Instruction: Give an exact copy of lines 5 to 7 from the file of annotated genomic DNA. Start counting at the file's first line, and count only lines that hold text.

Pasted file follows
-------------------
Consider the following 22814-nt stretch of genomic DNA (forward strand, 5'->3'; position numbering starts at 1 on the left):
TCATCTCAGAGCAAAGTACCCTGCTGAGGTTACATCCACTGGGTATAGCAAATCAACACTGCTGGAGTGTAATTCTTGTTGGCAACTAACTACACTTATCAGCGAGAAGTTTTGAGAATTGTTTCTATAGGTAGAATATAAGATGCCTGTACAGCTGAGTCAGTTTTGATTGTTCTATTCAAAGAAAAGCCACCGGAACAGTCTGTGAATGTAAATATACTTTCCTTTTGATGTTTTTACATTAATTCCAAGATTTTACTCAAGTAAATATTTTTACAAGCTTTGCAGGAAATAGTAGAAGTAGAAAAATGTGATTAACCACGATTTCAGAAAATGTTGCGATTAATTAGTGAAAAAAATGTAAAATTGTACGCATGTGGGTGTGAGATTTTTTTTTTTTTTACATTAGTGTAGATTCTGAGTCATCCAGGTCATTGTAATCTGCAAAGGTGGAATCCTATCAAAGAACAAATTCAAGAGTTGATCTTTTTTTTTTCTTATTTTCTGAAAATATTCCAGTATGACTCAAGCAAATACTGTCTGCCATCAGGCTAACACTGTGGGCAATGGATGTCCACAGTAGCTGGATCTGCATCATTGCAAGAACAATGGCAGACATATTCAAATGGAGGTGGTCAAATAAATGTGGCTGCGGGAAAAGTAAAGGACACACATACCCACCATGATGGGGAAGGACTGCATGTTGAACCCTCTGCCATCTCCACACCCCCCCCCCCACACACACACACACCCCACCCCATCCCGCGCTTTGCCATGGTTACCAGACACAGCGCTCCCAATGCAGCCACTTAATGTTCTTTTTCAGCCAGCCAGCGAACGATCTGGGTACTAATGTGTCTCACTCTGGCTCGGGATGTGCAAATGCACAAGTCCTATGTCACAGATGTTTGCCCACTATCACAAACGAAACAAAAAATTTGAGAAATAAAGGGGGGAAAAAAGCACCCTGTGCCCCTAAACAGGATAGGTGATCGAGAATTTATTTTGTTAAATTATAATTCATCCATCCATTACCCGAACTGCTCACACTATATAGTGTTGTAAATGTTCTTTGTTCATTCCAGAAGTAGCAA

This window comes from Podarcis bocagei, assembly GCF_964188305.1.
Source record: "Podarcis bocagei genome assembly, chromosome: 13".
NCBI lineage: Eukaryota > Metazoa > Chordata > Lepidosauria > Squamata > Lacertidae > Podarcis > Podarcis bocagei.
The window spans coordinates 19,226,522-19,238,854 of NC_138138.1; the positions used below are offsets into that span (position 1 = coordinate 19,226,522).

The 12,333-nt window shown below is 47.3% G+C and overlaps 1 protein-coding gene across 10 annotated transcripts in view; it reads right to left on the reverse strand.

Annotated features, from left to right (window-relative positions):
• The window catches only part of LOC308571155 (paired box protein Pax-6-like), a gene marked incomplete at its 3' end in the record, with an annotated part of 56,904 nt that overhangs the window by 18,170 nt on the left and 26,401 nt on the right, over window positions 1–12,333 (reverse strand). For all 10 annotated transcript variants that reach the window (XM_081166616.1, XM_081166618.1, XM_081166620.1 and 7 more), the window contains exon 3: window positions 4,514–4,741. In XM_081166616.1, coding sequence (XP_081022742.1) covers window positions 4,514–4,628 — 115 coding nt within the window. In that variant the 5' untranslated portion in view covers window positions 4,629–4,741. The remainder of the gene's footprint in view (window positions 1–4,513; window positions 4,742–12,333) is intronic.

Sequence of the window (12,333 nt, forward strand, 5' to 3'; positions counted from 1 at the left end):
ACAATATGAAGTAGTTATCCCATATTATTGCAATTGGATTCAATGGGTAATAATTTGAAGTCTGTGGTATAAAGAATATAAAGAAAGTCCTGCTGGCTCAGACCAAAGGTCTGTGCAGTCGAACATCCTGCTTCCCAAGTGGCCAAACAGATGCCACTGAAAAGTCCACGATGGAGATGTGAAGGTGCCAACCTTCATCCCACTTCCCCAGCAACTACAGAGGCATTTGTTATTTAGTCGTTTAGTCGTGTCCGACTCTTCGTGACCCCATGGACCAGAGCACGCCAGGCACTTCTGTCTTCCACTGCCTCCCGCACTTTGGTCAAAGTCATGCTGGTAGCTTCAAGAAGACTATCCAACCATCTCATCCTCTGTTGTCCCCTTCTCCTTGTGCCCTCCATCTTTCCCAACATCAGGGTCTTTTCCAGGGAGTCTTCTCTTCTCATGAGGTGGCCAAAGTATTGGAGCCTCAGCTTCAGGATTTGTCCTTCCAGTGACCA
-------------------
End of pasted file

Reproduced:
NCBI lineage: Eukaryota > Metazoa > Chordata > Lepidosauria > Squamata > Lacertidae > Podarcis > Podarcis bocagei.
The window spans coordinates 19,226,522-19,238,854 of NC_138138.1; the positions used below are offsets into that span (position 1 = coordinate 19,226,522).

The 12,333-nt window shown below is 47.3% G+C and overlaps 1 protein-coding gene across 10 annotated transcripts in view; it reads right to left on the reverse strand.